Georgetown University law professor Chai Feldblum’s reaction was, “Good, this guy is not homophobic.” But she ascribed it more to “where [gay people] have come in society…He could well be a very fine man, but that doesn’t translate into whether he is going to be a good judge on the Supreme Court.”
“Uniformly people agree that this is a smart, smart guy,” said HRC’s senior legal counsel Lara Schwartz. “I would hire him in a heartbeat if we did constitutional litigation here…But it doesn’t mean you want him as your justice, because this is someone with extreme, long-term conservative views on the issues…[his record] points to a proclivity for narrowing the [federal] government’s role in helping people.”
However, it is not clear that one always wants the federal government to play a strong role, as supporters of medical marijuana found out earlier this year. The Court’s “liberals” overrode the decision of California voters on medical marijuana in defense of the commerce clause of the Constitution, while most of the “conservatives” supported the state’s decision to allow access to marijuana.
In fact, over the next decade or more, some would argue that the best way to preserve the beachhead of marriage equality for gays in Massachusetts and possibly soon in a few other states, is through a federalism argument that keeps the national government out of the marriage business and allows the states to function in their role as laboratories of democracy in working out this socially contentious issue.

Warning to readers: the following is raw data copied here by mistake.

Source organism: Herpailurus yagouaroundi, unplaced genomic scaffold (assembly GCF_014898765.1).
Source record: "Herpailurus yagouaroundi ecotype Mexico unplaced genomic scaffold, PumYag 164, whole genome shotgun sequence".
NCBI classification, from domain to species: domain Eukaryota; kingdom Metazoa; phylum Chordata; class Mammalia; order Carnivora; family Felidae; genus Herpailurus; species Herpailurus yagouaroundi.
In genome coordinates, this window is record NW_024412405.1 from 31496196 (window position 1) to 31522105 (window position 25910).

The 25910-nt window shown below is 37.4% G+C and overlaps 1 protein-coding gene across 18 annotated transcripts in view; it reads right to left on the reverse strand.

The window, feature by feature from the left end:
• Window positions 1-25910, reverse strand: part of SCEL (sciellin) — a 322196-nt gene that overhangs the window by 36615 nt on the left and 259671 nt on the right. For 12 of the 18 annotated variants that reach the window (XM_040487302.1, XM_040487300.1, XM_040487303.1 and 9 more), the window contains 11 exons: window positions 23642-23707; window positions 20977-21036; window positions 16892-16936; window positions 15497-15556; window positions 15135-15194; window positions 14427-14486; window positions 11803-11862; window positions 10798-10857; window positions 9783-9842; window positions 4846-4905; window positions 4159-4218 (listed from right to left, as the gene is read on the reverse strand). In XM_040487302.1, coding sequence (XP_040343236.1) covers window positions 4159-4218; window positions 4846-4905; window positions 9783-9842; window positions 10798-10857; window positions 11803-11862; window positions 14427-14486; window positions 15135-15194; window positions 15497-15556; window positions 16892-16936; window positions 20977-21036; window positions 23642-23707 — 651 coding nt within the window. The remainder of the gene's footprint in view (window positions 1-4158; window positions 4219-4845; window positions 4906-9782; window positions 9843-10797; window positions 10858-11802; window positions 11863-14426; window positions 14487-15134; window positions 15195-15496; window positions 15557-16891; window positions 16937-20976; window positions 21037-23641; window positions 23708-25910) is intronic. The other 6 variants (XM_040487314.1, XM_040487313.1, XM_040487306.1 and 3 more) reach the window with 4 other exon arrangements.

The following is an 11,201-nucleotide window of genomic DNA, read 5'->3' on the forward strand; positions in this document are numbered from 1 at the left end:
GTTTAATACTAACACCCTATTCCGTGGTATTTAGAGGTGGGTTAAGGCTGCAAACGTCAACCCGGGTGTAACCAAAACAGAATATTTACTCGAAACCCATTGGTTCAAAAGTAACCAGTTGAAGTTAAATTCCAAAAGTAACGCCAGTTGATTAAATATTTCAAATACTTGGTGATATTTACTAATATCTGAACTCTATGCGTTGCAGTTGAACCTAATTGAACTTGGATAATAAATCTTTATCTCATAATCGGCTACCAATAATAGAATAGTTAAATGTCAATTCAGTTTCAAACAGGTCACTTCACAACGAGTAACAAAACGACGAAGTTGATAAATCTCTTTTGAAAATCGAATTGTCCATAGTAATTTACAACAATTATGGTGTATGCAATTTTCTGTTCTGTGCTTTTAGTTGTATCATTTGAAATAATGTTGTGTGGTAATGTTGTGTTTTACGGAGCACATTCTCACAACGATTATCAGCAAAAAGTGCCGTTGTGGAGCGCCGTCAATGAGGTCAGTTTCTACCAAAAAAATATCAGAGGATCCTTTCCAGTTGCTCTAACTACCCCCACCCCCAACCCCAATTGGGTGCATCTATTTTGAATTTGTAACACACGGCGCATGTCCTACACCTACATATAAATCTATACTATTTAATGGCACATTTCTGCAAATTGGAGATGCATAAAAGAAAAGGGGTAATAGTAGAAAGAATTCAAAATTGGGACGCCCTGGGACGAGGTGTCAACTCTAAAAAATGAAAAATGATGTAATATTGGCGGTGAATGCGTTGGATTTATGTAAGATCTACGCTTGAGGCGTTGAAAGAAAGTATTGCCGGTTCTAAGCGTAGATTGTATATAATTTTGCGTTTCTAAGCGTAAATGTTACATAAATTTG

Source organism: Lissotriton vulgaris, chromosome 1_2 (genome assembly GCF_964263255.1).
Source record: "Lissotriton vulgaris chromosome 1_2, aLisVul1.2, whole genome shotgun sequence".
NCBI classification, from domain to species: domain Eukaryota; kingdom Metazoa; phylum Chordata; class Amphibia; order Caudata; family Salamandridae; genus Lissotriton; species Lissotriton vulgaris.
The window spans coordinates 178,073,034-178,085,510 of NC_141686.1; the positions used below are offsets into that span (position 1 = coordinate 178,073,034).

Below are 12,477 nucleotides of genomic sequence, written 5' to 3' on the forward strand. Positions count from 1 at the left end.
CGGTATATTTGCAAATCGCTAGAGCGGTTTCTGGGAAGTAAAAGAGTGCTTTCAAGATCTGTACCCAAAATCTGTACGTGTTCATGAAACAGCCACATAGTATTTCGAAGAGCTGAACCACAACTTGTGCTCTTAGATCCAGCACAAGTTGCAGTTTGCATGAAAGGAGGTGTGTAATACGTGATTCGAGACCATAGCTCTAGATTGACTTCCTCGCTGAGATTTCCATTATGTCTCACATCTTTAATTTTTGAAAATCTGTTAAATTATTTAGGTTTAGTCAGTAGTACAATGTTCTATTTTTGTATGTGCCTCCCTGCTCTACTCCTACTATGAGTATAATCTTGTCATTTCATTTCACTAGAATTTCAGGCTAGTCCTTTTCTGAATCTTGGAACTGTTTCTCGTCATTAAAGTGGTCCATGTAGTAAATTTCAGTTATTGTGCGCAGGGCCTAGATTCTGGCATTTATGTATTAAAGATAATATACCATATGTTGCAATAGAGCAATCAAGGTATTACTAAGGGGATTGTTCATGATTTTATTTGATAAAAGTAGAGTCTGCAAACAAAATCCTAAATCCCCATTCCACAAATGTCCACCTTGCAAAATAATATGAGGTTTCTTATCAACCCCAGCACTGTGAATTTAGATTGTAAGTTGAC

Schwartz conceded that Roberts’ confirmation hearing is likely to be “a little bit of Kabuki Theater [a stylized presentation where the script has not changed in hundreds of years]. He is one of the best oral advocates ever to appear before the Court…It is going to be really hard to get him to answer a question that he doesn’t want to answer or has been instructed not to answer.”
It is highly unlikely that the hearing will produce any blockbuster revelation or exchanges. Given Roberts apparently unanimous support among Senate Republicans, the favorable reception he has received from many Democrats, and the willingness of only a handful of liberal Democrats to support him, it is very likely that Roberts will be confirmed and take a seat on the Court when it convenes on the first Monday in October.